Nigeria arrests after 84 children die

February 11, 2009 12:00 am

, LAGOS, Feb 11 – Twelve people have been arrested and will soon be prosecuted over an adulterated teething drug that has killed 84 Nigerian children, the country’s food and drug control agency NAFDAC said on Wednesday.

"We have arrested 12 suspects — five from Barewa Pharmaceuticals, the manufacturer and seven marketers of the fake chemical used for the production of the drug," NAFDAC director-general Paul Orhii told reporters in Lagos.

He said that the suspects, if convicted, faced a maximum of 15 years in prison or a fine of 500,000 naira ($3,500).

"We will henceforth zealously prosecute people who manufacture dangerous products that hurt or kill Nigerians," he said.

Nigerian law, which provides for the death penalty for armed robbery, is relatively lenient when it comes to the manufacture and distribution of dangerous products.

The drug, My Pikin ("my child" in local pidgin) was discovered to contain the poisonous chemical diethylene glycol, normally used in brake fluid and as an engine coolant.

The drug, made by Lagos-based Barewa Pharmaceuticals, is mostly administered on teething children to relieve sore gums.

Since November, 84 children aged between two months and seven years — three-quarters of the 111 known to have ingested the drug — have died from kidney failure.

Orhii said the agency, which has withdrawn My Pikin from circulation, would seek compensation for the victims.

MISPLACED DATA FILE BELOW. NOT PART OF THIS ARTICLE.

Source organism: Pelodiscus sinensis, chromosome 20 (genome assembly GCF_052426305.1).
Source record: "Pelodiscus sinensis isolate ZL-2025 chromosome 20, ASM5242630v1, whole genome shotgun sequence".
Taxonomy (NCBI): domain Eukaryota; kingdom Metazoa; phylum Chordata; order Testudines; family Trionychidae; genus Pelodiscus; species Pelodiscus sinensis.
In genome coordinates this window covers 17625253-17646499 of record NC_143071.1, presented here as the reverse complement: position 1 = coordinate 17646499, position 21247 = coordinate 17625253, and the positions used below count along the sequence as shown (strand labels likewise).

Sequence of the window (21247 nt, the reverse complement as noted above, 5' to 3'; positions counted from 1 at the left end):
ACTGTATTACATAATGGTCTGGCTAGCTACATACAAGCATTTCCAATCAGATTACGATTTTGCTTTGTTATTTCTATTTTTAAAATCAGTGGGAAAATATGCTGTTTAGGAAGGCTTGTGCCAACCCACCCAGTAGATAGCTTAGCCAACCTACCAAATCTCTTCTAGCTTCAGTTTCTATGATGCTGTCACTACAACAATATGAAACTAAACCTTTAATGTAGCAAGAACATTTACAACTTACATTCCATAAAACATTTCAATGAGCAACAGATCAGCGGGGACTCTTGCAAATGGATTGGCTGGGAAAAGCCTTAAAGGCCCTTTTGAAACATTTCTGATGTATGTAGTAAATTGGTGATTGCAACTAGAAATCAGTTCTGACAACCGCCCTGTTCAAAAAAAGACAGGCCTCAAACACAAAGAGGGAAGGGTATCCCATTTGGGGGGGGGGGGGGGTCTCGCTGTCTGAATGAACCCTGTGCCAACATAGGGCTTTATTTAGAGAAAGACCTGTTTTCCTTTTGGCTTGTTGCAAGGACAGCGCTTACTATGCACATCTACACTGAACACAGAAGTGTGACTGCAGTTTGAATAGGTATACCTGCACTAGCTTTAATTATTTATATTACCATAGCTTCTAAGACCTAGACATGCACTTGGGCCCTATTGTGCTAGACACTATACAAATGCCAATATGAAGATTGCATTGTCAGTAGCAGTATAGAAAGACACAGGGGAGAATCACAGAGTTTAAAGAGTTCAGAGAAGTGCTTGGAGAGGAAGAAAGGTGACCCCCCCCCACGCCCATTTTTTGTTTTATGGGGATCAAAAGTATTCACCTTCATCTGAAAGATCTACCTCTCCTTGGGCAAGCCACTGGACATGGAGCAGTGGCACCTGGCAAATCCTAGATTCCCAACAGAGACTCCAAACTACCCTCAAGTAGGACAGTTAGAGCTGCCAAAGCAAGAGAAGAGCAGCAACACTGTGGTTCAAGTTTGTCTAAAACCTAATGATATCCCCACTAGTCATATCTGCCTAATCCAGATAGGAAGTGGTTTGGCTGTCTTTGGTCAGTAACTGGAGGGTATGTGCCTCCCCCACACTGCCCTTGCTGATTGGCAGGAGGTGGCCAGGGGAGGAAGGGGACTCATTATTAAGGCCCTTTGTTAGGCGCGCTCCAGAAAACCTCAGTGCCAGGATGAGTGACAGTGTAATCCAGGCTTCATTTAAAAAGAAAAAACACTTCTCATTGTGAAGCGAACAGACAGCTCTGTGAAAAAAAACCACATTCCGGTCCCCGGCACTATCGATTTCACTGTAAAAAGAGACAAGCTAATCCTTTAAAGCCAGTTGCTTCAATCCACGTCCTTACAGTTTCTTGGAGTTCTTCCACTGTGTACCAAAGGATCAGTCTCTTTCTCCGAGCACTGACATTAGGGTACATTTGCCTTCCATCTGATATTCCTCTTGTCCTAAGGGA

He said "no new cases have been reported for more than a month," stressing all 84 deaths were recorded in November and December last year.

Some of the deaths recorded then were only reported in 2009.

Orhii said NAFDAC is continuing its public awareness campaign, using posters and the media to enlighten people on the danger of using the drug.

The agency is also trying to clean up the import and distribution of chemical products in Nigeria, he said.

So far over 5,000 bottles of the drug have been removed from the market, but it is not yet clear how many bottles were produced from the tainted batch, and whether any were exported outside Nigeria by small-scale traders.

Fake and adulterated drugs are not uncommon in Nigeria. In 1990, 109 children died after taking paracetamol laced with a compound similar to diethylene glycol and also used in engine coolants.

Nigeria is suing the US drug maker Pfizer after 11 children are alleged to have died and 189 others to have suffered handicaps or deformities after undergoing a meningitis vaccine test in 1996.


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